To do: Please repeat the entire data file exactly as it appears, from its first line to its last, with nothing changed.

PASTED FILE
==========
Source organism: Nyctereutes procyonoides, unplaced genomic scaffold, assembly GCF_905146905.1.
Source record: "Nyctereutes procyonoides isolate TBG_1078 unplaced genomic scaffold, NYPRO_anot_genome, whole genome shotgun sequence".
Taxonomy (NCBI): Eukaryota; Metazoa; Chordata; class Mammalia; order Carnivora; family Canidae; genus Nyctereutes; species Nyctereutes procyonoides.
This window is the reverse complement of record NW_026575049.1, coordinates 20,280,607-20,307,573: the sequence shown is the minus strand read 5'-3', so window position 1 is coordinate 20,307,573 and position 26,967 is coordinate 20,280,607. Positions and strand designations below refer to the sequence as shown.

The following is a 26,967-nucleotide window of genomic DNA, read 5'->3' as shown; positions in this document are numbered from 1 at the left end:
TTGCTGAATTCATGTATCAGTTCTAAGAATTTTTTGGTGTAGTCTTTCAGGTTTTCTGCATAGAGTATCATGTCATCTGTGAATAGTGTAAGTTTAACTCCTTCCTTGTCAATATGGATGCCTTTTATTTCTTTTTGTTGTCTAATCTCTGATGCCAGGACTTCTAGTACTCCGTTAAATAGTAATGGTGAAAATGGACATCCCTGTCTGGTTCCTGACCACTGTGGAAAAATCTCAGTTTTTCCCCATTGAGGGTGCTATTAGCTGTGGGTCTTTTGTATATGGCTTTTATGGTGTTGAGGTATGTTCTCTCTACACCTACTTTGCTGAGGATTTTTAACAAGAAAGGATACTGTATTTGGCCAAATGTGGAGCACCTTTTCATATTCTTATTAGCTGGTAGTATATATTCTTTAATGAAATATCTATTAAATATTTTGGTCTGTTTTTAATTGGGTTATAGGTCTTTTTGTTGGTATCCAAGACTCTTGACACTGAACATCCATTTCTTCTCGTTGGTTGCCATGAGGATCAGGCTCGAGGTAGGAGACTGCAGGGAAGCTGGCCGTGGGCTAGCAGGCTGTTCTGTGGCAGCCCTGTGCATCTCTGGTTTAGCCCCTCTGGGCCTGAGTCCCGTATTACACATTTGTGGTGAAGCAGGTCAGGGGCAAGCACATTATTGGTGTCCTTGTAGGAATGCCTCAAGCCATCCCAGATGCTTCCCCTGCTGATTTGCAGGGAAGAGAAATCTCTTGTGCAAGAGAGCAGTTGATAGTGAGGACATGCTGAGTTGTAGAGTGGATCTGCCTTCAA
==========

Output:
Source organism: Nyctereutes procyonoides, unplaced genomic scaffold, assembly GCF_905146905.1.
Source record: "Nyctereutes procyonoides isolate TBG_1078 unplaced genomic scaffold, NYPRO_anot_genome, whole genome shotgun sequence".
Taxonomy (NCBI): Eukaryota; Metazoa; Chordata; class Mammalia; order Carnivora; family Canidae; genus Nyctereutes; species Nyctereutes procyonoides.
This window is the reverse complement of record NW_026575049.1, coordinates 20,280,607-20,307,573: the sequence shown is the minus strand read 5'-3', so window position 1 is coordinate 20,307,573 and position 26,967 is coordinate 20,280,607. Positions and strand designations below refer to the sequence as shown.

The following is a 26,967-nucleotide window of genomic DNA, read 5'->3' as shown; positions in this document are numbered from 1 at the left end:
TTGCTGAATTCATGTATCAGTTCTAAGAATTTTTTGGTGTAGTCTTTCAGGTTTTCTGCATAGAGTATCATGTCATCTGTGAATAGTGTAAGTTTAACTCCTTCCTTGTCAATATGGATGCCTTTTATTTCTTTTTGTTGTCTAATCTCTGATGCCAGGACTTCTAGTACTCCGTTAAATAGTAATGGTGAAAATGGACATCCCTGTCTGGTTCCTGACCACTGTGGAAAAATCTCAGTTTTTCCCCATTGAGGGTGCTATTAGCTGTGGGTCTTTTGTATATGGCTTTTATGGTGTTGAGGTATGTTCTCTCTACACCTACTTTGCTGAGGATTTTTAACAAGAAAGGATACTGTATTTGGCCAAATGTGGAGCACCTTTTCATATTCTTATTAGCTGGTAGTATATATTCTTTAATGAAATATCTATTAAATATTTTGGTCTGTTTTTAATTGGGTTATAGGTCTTTTTGTTGGTATCCAAGACTCTTGACACTGAACATCCATTTCTTCTCGTTGGTTGCCATGAGGATCAGGCTCGAGGTAGGAGACTGCAGGGAAGCTGGCCGTGGGCTAGCAGGCTGTTCTGTGGCAGCCCTGTGCATCTCTGGTTTAGCCCCTCTGGGCCTGAGTCCCGTATTACACATTTGTGGTGAAGCAGGTCAGGGGCAAGCACATTATTGGTGTCCTTGTAGGAATGCCTCAAGCCATCCCAGATGCTTCCCCTGCTGATTTGCAGGGAAGAGAAATCTCTTGTGCAAGAGAGCAGTTGATAGTGAGGACATGCTGAGTTGTAGAGTGGATCTGCCTTCAA